In English, many things are named after a particular country – but have you ever wondered what those things are called in those countries?
- There were still flowers in plenty, pink campion, toadflax, small blue scabious, honeysuckle, and six-inch mushrooms, inedible no doubt, but the blackberries were ripe and juicy enough to quench thirst.
- The biological remains show Silbury I was built on mature chalk grassland containing plants such as salad burnet, small scabious, bird's foot trefoil and meadow buttercup, with very little woodland in the area.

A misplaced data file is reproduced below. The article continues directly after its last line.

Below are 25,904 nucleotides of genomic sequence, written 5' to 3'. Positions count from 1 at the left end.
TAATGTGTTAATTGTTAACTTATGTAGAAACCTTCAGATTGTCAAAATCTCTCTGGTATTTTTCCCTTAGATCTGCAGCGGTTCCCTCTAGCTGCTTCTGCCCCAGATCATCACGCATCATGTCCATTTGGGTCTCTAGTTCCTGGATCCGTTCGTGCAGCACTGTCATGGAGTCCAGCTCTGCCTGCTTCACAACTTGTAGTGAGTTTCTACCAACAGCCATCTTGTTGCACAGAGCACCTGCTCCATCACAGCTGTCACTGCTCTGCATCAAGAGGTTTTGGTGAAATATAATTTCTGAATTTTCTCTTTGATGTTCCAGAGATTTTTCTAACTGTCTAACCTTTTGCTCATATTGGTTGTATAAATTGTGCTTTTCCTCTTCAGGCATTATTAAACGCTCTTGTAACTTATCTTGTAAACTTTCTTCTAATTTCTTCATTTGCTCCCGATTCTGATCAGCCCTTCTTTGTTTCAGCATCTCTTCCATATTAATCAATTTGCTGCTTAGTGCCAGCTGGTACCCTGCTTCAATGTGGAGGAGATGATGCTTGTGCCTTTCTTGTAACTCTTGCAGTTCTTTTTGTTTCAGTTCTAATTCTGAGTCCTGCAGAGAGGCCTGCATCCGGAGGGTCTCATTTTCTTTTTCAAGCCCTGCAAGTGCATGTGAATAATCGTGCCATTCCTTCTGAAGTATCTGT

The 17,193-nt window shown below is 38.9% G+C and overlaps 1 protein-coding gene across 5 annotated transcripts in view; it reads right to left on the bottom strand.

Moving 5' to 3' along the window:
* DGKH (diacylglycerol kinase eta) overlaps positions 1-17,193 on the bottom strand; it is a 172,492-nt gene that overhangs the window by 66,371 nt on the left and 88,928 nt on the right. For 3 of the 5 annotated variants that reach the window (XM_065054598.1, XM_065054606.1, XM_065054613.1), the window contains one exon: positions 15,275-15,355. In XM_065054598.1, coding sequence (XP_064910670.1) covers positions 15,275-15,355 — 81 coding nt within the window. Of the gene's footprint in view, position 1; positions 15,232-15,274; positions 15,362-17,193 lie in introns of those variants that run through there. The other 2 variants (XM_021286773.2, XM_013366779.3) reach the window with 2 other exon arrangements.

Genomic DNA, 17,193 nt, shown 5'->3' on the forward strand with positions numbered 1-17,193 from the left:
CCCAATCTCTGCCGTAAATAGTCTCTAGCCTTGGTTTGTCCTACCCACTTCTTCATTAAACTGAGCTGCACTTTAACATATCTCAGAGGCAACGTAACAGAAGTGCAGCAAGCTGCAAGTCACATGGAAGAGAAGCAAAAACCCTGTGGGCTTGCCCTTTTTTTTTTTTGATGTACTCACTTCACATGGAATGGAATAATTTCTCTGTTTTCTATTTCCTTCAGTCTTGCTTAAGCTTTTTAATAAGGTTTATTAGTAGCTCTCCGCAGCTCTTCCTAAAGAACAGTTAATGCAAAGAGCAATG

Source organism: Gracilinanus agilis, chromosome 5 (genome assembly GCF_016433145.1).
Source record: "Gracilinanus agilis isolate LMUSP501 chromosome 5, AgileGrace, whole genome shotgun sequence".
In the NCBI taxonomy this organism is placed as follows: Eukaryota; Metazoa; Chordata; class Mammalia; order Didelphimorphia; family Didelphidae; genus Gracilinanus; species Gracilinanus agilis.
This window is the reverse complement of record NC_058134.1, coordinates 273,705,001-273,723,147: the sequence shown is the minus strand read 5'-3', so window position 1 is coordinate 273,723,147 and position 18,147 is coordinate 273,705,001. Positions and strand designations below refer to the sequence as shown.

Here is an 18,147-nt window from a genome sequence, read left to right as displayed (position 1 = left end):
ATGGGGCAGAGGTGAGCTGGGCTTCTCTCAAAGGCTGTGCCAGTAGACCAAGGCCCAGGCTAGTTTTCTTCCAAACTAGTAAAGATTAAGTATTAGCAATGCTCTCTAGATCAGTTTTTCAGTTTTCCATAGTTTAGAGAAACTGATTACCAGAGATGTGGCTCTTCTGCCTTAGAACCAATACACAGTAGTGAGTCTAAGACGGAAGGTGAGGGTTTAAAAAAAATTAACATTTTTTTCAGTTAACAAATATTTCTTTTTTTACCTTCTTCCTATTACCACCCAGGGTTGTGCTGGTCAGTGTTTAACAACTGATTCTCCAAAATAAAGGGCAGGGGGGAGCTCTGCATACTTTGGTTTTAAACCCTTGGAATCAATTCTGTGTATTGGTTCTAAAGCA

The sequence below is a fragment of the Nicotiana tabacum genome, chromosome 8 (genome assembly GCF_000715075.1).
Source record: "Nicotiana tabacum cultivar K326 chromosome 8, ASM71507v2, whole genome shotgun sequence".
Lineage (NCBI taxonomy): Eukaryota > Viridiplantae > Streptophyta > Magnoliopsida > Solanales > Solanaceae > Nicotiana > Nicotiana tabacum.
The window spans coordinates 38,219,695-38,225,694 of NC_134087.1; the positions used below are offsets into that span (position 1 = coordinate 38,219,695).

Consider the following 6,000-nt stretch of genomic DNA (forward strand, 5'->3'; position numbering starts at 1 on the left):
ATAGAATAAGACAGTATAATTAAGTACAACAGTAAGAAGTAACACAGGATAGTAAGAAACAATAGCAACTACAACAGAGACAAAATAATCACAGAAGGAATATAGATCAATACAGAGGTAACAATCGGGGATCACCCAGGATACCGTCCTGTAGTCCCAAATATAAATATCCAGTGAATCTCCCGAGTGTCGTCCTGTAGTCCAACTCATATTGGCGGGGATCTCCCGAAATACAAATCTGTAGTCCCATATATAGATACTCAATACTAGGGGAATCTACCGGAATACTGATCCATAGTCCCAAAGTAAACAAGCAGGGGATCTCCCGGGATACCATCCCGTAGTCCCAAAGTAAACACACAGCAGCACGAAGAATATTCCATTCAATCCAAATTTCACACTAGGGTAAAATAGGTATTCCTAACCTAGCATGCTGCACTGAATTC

- Purple gentians and orchids, blue scabious and harebells, orange hawkweeds, and cream and pink yarrow provide a kaleidoscope of colour to enjoy at the end of your walk.
- I pulled out all those weeds (well, some of them) and the self-seeded scabious which I have more than enough of.
- Interesting flora includes purple devil's bit scabious and lilac field scabious, the yellow daisy-like common fleabane and the tall, cream-flowered meadow sweet.
English has borrowed many of the following foreign expressions of parting, so you’ve probably encountered some of these ways to say goodbye in other languages.
Many words formed by the addition of the suffix –ster are now obsolete - which ones are due a resurgence?
As their breed names often attest, dogs are a truly international bunch. Let’s take a look at 12 different dog breed names and their backstories.